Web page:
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Judge: School district must let transgender student use the opposite-sex bathroom


“The split among the appellate courts could lead to the Supreme Court weighing in on this topic in the future. For the future of children and women and girls, let’s hope so, as this is an issue that needs clarity — and as soon as possible.”

An 11-year old boy will be allowed to use the girls’ bathroom in violation of a Wisconsin school district’s policy, after a federal judge granted a restraining order.

Quick Facts

On June 26, the Mukwonago Area School District unanimously passed a bathroom policy which requires students to use the bathroom and locker room according to their sex at birth. “The Board believes students should feel safe and secure in the school environment, and the Board respects their right to privacy as it pertains to the use of District facilities,” the policy states.

Students are allowed to request an exception or accommodation which would be reviewed by “a team of District staff on a case-by-case basis in consultation with the student, the student’s parents, the Director of Student Services, the school psychologist, the school counselor, the classroom teacher, the building principal, and any other individuals the District deems appropriate.”

An 11-year old biological boy and his mother filed suit, claiming that the District’s requirement that he use the boy’s bathroom or a gender-neutral bathroom has caused him “severe emotional distress and mental health effects, including thoughts of self-ham, nightmares, embarrassment, social isolation and stigma, and lowered self-esteem.”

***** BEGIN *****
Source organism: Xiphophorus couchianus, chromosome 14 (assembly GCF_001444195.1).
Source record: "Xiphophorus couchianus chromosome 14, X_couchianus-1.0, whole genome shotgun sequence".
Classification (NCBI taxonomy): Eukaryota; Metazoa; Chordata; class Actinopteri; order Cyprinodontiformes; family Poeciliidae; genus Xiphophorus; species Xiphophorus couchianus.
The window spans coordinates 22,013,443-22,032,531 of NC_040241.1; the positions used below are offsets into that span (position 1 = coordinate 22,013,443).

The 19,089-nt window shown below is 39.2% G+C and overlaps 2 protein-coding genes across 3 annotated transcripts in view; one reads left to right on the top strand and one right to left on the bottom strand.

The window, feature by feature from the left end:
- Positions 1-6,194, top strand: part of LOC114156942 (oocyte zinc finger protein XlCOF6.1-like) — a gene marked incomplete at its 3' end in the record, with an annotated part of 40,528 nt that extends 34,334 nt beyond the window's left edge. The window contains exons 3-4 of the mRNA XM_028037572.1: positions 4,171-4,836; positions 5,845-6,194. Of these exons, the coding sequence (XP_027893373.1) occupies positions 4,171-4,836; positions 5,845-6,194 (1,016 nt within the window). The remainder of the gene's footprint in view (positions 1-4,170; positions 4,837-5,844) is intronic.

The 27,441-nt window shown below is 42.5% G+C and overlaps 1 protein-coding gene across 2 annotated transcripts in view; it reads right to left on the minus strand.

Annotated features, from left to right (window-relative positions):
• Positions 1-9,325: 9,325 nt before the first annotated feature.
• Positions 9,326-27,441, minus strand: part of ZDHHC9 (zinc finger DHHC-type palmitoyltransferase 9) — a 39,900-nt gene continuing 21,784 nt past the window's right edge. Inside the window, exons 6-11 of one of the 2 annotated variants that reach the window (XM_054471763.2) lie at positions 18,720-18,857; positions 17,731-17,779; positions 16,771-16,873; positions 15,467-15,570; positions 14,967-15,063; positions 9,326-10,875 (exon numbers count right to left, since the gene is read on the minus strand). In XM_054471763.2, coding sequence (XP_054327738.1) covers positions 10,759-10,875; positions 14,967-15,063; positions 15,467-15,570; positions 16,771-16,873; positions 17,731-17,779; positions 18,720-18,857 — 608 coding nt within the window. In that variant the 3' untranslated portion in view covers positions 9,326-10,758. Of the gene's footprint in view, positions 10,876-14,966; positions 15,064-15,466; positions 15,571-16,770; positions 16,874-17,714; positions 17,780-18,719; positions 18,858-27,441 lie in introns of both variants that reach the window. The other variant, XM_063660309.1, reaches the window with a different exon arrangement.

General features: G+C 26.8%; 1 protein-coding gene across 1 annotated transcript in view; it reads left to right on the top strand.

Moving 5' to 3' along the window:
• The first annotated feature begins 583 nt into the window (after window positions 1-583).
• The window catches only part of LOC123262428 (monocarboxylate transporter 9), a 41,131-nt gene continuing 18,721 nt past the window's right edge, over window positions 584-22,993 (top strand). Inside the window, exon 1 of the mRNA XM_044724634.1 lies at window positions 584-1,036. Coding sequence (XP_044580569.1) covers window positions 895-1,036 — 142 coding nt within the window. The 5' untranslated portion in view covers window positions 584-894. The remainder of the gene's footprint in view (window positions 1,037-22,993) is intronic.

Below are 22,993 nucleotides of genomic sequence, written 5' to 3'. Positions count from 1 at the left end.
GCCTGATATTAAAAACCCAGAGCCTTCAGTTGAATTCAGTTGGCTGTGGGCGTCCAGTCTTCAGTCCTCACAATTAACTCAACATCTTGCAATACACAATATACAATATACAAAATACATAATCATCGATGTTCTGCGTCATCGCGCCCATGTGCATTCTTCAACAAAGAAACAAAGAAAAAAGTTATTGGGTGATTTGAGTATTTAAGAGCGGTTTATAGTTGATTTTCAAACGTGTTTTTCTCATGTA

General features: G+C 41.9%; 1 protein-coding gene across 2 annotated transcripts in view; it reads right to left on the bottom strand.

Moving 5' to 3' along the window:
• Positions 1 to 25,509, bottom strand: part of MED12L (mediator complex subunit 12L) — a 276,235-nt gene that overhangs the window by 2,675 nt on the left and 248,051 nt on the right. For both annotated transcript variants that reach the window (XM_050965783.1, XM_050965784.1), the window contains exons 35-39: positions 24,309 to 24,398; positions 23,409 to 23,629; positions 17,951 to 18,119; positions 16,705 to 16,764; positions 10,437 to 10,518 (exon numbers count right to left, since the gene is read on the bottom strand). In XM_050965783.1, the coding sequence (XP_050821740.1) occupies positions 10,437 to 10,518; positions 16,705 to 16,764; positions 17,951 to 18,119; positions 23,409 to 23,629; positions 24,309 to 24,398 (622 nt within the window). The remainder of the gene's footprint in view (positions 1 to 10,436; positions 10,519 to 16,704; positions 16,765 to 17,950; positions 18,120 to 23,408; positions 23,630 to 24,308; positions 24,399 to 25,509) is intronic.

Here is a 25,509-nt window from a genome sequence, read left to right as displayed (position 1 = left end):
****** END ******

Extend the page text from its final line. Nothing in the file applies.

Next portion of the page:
On July 6, United States District Court Judge Lynn Adelman ruled in favor of the student and granted a temporary restraining order blocking the school from enforcing the policy. Adelman wrote that the student has identified as a girl since the age of three and has since lived as a girl and used the girls’ restroom since third grade.

Basing his decision on a 2017 ruling by the Seventh Circuit, Adelman wrote,

“I conclude that plaintiff is likely to succeed on the merits. There, the Seventh Circuit held that both Title IX and the Equal Protection Clause prevent discrimination against transgender individuals under circumstances identical to those present here.  The court held, among other things, that a ‘policy that requires an individual to use a bathroom that does not conform with his or her gender identity punishes that individual for his or her gender non-conformance.”

The Seventh Circuit also wrote that providing a gender-neutral bathroom was not a sufficient alternative.

Adelman claimed that for the few days left of summer school the student could suffer irreparable harm if the policy was enforced, while also claiming the school would suffer no harm if its policy was blocked.